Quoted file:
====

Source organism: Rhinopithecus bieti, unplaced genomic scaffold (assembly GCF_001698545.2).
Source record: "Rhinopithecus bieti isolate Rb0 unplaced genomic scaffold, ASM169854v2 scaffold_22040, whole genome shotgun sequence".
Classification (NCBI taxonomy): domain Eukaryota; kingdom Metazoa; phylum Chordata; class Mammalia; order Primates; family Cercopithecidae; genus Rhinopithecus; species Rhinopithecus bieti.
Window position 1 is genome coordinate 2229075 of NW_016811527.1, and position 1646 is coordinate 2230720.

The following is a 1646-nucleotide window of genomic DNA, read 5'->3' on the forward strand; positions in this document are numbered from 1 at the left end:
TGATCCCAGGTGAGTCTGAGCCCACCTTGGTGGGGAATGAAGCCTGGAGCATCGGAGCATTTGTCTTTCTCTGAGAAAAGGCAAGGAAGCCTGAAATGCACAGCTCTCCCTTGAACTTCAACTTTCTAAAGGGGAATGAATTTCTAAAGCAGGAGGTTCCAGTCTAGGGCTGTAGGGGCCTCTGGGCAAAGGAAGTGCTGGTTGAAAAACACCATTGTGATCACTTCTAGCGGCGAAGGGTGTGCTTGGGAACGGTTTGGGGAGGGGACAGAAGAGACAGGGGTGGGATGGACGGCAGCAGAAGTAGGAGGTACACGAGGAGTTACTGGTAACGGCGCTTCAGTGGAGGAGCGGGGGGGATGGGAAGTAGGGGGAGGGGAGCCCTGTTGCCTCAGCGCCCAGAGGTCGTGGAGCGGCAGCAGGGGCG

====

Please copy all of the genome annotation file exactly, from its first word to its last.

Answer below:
Source organism: Rhinopithecus bieti, unplaced genomic scaffold (assembly GCF_001698545.2).
Source record: "Rhinopithecus bieti isolate Rb0 unplaced genomic scaffold, ASM169854v2 scaffold_22040, whole genome shotgun sequence".
Classification (NCBI taxonomy): domain Eukaryota; kingdom Metazoa; phylum Chordata; class Mammalia; order Primates; family Cercopithecidae; genus Rhinopithecus; species Rhinopithecus bieti.
Window position 1 is genome coordinate 2229075 of NW_016811527.1, and position 1646 is coordinate 2230720.

The following is a 1646-nucleotide window of genomic DNA, read 5'->3' on the forward strand; positions in this document are numbered from 1 at the left end:
TGATCCCAGGTGAGTCTGAGCCCACCTTGGTGGGGAATGAAGCCTGGAGCATCGGAGCATTTGTCTTTCTCTGAGAAAAGGCAAGGAAGCCTGAAATGCACAGCTCTCCCTTGAACTTCAACTTTCTAAAGGGGAATGAATTTCTAAAGCAGGAGGTTCCAGTCTAGGGCTGTAGGGGCCTCTGGGCAAAGGAAGTGCTGGTTGAAAAACACCATTGTGATCACTTCTAGCGGCGAAGGGTGTGCTTGGGAACGGTTTGGGGAGGGGACAGAAGAGACAGGGGTGGGATGGACGGCAGCAGAAGTAGGAGGTACACGAGGAGTTACTGGTAACGGCGCTTCAGTGGAGGAGCGGGGGGGATGGGAAGTAGGGGGAGGGGAGCCCTGTTGCCTCAGCGCCCAGAGGTCGTGGAGCGGCAGCAGGGGCG